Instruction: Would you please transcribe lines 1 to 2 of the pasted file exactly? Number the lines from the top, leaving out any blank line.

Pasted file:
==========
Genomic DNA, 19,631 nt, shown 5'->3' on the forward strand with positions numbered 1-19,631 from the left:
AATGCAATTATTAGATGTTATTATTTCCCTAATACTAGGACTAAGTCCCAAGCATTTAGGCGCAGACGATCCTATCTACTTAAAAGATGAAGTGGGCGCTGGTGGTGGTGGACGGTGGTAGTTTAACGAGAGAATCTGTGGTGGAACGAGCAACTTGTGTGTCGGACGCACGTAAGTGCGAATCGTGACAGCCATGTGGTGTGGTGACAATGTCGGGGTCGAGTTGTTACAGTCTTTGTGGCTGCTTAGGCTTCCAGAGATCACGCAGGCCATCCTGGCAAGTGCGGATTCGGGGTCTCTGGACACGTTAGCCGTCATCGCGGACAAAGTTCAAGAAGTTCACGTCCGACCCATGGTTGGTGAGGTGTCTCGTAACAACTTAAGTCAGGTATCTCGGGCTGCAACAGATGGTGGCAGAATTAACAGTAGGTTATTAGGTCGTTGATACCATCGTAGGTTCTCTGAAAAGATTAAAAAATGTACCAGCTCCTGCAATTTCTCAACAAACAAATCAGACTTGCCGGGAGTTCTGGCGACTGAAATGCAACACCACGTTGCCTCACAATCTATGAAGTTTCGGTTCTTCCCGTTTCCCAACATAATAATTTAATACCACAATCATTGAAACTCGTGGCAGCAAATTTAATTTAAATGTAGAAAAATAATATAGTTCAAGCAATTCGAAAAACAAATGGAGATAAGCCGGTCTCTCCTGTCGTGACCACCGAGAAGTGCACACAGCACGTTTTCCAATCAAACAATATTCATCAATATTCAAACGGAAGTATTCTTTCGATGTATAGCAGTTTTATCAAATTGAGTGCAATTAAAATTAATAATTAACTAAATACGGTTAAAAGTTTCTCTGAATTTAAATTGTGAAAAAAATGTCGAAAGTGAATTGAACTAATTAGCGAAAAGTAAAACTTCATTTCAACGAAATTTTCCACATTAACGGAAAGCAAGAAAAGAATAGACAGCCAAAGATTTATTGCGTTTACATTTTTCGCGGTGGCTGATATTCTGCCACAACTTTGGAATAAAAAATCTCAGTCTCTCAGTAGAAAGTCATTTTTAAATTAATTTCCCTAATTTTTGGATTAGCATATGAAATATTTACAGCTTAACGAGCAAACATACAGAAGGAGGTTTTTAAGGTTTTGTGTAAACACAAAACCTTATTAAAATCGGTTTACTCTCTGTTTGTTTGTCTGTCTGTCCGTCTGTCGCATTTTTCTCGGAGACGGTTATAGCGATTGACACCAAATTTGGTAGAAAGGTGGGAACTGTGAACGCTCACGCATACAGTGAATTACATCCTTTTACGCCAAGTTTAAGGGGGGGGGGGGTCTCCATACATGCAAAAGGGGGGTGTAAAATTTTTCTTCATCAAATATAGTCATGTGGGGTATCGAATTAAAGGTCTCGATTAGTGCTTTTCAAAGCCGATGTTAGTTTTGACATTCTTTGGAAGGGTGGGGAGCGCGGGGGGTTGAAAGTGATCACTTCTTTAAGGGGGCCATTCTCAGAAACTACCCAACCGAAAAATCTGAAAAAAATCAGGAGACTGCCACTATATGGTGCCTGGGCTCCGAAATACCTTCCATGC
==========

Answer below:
Genomic DNA, 19,631 nt, shown 5'->3' on the forward strand with positions numbered 1-19,631 from the left:
AATGCAATTATTAGATGTTATTATTTCCCTAATACTAGGACTAAGTCCCAAGCATTTAGGCGCAGACGATCCTATCTACTTAAAAGATGAAGTGGGCGCTGGTGGTGGTGGACGGTGGTAGTTTAACGAGAGAATCTGTGGTGGAACGAGCAACTTGTGTGTCGGACGCACGTAAGTGCGAATCGTGACAGCCATGTGGTGTGGTGACAATGTCGGGGTCGAGTTGTTACAGTCTTTGTGGCTGCTTAGGCTTCCAGAGATCACGCAGGCCATCCTGGCAAGTGCGGATTCGGGGTCTCTGGACACGTTAGCCGTCATCGCGGACAAAGTTCAAGAAGTTCACGTCCGACCCATGGTTGGTGAGGTGTCTCGTAACAACTTAAGTCAGGTATCTCGGGCTGCAACAGATGGTGGCAGAATTAACAGTAGGTTATTAGGTCGTTGATACCATCGTAGGTTCTCTGAAAAGATTAAAAAATGTACCAGCTCCTGCAATTTCTCAACAAACAAATCAGACTTGCCGGGAGTTCTGGCGACTGAAATGCAACACCACGTTGCCTCACAATCTATGAAGTTTCGGTTCTTCCCGTTTCCCAACATAATAATTTAATACCACAATCATTGAAACTCGTGGCAGCAAATTTAATTTAAATGTAGAAAAATAATATAGTTCAAGCAATTCGAAAAACAAATGGAGATAAGCCGGTCTCTCCTGTCGTGACCACCGAGAAGTGCACACAGCACGTTTTCCAATCAAACAATATTCATCAATATTCAAACGGAAGTATTCTTTCGATGTATAGCAGTTTTATCAAATTGAGTGCAATTAAAATTAATAATTAACTAAATACGGTTAAAAGTTTCTCTGAATTTAAATTGTGAAAAAAATGTCGAAAGTGAATTGAACTAATTAGCGAAAAGTAAAACTTCATTTCAACGAAATTTTCCACATTAACGGAAAGCAAGAAAAGAATAGACAGCCAAAGATTTATTGCGTTTACATTTTTCGCGGTGGCTGATATTCTGCCACAACTTTGGAATAAAAAATCTCAGTCTCTCAGTAGAAAGTCATTTTTAAATTAATTTCCCTAATTTTTGGATTAGCATATGAAATATTTACAGCTTAACGAGCAAACATACAGAAGGAGGTTTTTAAGGTTTTGTGTAAACACAAAACCTTATTAAAATCGGTTTACTCTCTGTTTGTTTGTCTGTCTGTCCGTCTGTCGCATTTTTCTCGGAGACGGTTATAGCGATTGACACCAAATTTGGTAGAAAGGTGGGAACTGTGAACGCTCACGCATACAGTGAATTACATCCTTTTACGCCAAGTTTAAGGGGGGGGGGGGTCTCCATACATGCAAAAGGGGGGTGTAAAATTTTTCTTCATCAAATATAGTCATGTGGGGTATCGAATTAAAGGTCTCGATTAGTGCTTTTCAAAGCCGATGTTAGTTTTGACATTCTTTGGAAGGGTGGGGAGCGCGGGGGGTTGAAAGTGATCACTTCTTTAAGGGGGCCATTCTCAGAAACTACCCAACCGAAAAATCTGAAAAAAATCAGGAGACTGCCACTATATGGTGCCTGGGCTCCGAAATACCTTCCATGC